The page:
Visceral Adiposity and Hepatic Steatosis at Abdominal CT: Association With the Metabolic Syndrome
AJR:198, May 2012
Perry J. Pickhardt Young Jee Stacy D. O'Connor Alejandro Munoz del Rio
OBJECTIVE. Visceral adiposity and hepatic steatosis may correlate with the metabolic syndrome but are not currently among the diagnostic criteria. We evaluated these features at unenhanced MDCT.
MATERIALS AND METHODS. Semiautomated measurements of subcutaneous fat area, visceral fat area, and visceral fat percentage were obtained at the umbilical level at unenhanced MDCT of 474 adults (217 men, 257 women; mean age, 58.3 years) using a dedicated application (Fat Assessment Tool, EBW version 4.5). Unenhanced liver attenuation was also recorded. Metabolic syndrome was defined using the criteria proposed by the International Diabetes Federation in 2005.
RESULTS. The prevalence of metabolic syndrome was 35.0% (76/217) among men and 35.8% (92/257) among women. The area under the receiver operating characteristic curve (AUC) for visceral fat area was 0.830 (95% CI, 0.784-0.867) in men and 0.887 (0.848-0.918) in women (p = 0.162). The AUC for subcutaneous fat area was 0.865 (0.823-0.899) in men and 0.762 (0.711-0.806) in women (p = 0.024). The AUC for visceral fat percentage was 0.527 (0.472-0.581) in men and 0.820 (0.774-0.859) in women (p < 0.001). The AUC for liver attenuation was 0.706 (0.653-0.754). Thresholds of subcutaneous fat area greater than 204 cm2 in men, visceral fat area greater than 70 cm2 in women, and liver attenuation less than 50 HU yielded a sensitivity and specificity of 80.3% and 83.7%; 83.7% and 80.0%; and 22.0% and 96.7%, respectively. Visceral fat area was elevated in 55% of patients without metabolic syndrome (11/20) but with a documented cardiovascular event or complication and in 32.1% of patients with a body mass index of 30 kg/m2 or less.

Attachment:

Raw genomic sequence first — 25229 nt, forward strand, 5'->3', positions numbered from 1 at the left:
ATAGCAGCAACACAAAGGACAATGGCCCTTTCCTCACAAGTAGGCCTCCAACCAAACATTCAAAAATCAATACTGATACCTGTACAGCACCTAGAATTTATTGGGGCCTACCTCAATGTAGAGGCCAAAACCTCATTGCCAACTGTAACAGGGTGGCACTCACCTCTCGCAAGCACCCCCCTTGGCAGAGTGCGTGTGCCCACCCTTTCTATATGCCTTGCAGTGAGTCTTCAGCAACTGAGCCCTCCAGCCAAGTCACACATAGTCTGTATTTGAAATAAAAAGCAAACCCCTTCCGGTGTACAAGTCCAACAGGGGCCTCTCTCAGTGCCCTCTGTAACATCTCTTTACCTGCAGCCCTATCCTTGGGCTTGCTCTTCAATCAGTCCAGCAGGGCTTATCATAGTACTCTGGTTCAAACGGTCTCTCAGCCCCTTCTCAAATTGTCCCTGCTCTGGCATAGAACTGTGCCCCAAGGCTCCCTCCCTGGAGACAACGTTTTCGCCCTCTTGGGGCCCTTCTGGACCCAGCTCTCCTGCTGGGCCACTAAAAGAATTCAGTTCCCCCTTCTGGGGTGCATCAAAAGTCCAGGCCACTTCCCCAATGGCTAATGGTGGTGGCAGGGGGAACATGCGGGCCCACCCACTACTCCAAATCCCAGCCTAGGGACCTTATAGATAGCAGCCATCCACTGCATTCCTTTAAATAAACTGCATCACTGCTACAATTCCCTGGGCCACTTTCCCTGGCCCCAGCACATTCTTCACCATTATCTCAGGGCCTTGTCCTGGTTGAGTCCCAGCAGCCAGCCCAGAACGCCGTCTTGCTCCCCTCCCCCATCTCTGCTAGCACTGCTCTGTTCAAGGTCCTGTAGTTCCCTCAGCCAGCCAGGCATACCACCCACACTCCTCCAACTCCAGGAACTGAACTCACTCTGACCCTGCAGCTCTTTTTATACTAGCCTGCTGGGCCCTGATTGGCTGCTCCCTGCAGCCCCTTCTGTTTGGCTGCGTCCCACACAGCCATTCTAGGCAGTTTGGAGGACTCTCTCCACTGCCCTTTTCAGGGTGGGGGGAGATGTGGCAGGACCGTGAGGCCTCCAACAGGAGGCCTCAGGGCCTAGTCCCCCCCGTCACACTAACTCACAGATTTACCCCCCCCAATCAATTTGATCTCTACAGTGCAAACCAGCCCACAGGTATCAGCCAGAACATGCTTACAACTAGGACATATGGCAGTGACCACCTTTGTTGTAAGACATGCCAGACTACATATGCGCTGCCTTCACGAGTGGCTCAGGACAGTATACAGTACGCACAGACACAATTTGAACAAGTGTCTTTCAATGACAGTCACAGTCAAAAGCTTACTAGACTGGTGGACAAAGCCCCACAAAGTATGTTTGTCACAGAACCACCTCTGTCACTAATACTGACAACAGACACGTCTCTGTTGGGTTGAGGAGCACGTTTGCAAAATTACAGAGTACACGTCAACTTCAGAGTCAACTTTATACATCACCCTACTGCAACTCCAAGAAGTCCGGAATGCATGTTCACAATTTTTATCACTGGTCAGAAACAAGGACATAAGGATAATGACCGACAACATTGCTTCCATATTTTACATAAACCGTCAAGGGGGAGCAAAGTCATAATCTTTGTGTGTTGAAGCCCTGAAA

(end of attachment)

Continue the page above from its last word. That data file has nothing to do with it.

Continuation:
CONCLUSION. Accumulation of visceral fat was the best predictor for metabolic syndrome in women. Unexpectedly, the percentage of visceral fat was a poor predictor for metabolic syndrome in men and subcutaneous fat area was best. Decreased liver attenuation was insensitive but was highly specific for metabolic syndrome. The implications of these sex-specific differences and the relationship of fat-based CT measures to cardiovascular risk warrant further investigation.